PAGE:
This congress proposes to approach these two great architects in the context of the transition to the Renaissance in Spain. They will also serve as a pretext for tackling similar phenomena from a broader perspective, incorporating methodological and historiographic problems within a European framework. The organisers invite national and international researchers to an event that builds a cooperative space for interdisciplinary dialogue, offering an attractive and exciting programme of keynotes and plenary sessions given by experts in the field, with the presentation of unpublished papers selected by a scientific committee. All contributions will be published in an edited volume. Papers are subject to evaluation using a double-blind peer reviewed system to ensure scientific quality.
The congress will be hosted in Seville and Granada. The organization will be responsible for the transport between the two cities. The conference will open on 11 May in Seville. Paper sessions will be accompanied by special visits, for example to the sacristy of Seville cathedral and the city’s town hall, both works by Diego de Riaño. On 13 May sessions will take place in Granada, including a visit to the cathedral, designed by Diego Siloé, and Charles V’s palace, designed by Pedro Machuca.
The conference will focus on the following themes: General: – Theoretical and historiographic approaches. – Graphic and documentary testimonials.- Science and technology. – Architecture and city. – Promoters, patrons, ideologists, artificers. Specific: – Diego de Riaño and Lower Andalusia. – Diego Siloé and Eastern Andalusia. – The transition to Renaissance in other areas.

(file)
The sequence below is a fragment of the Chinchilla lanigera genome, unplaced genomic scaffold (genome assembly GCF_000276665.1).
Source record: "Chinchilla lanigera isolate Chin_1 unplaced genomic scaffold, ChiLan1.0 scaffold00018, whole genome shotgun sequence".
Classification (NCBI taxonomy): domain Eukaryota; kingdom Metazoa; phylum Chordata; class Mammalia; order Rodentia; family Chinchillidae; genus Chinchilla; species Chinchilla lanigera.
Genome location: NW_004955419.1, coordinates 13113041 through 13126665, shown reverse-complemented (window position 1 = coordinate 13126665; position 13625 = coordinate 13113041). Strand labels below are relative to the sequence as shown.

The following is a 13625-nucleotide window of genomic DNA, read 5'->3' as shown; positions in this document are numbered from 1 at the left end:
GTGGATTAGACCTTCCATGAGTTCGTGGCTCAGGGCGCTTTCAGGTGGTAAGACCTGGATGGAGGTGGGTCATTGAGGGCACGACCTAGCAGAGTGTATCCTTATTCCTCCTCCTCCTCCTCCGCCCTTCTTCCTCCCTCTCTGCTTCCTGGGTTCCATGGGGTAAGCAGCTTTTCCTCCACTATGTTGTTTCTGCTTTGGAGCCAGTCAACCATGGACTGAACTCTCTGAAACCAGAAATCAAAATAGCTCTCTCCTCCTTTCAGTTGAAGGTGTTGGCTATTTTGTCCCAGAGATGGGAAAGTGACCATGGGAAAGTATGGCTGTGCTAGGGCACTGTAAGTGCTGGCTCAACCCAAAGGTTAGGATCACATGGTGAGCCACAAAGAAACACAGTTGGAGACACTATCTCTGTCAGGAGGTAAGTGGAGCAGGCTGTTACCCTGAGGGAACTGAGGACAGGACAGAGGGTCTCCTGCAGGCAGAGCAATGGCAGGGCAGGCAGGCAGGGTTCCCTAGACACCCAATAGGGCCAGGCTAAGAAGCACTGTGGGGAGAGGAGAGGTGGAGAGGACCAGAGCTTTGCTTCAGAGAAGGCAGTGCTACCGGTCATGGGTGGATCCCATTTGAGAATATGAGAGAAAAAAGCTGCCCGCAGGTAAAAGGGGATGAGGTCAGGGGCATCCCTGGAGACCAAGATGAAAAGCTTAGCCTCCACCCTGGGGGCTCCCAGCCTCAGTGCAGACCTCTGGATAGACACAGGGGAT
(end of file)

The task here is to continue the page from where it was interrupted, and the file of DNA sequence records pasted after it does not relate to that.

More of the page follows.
On 8th November 1519, Hernán Cortés and Moctezuma Xocoyotzin met for the first time, and less than two years later, in August 1521, the Spanish had completed their conquest with the aid of thousands of native auxiliaries who fought against the Aztecs. While this anniversary is being commemorated in Spain, Mexico have requested an apology from its former colonial master for the atrocities committed against its indigenous population. As such, this anniversary, and the subsequent anniversaries that will be remembered in the run up to the end of the siege of Tenochtitlán have very different connotations depending on your point of view.
500 years on, this guest panel aims to interrogate the contentious nature of historic anniversaries; the significance of this meeting for the Aztecs and other indigenous Mexicans, and its importance for the Spaniards and the narrative that it would help create. The guest speakers are: Greg Jenner, public historian, author and historical adviser for Horrible Histories; Dr Caroline Dodds Pennock, the UK’s leading Aztec specialist; and NTU History’s Dr Amy Fuller, who has published and lectured on the Conquest of Mexico.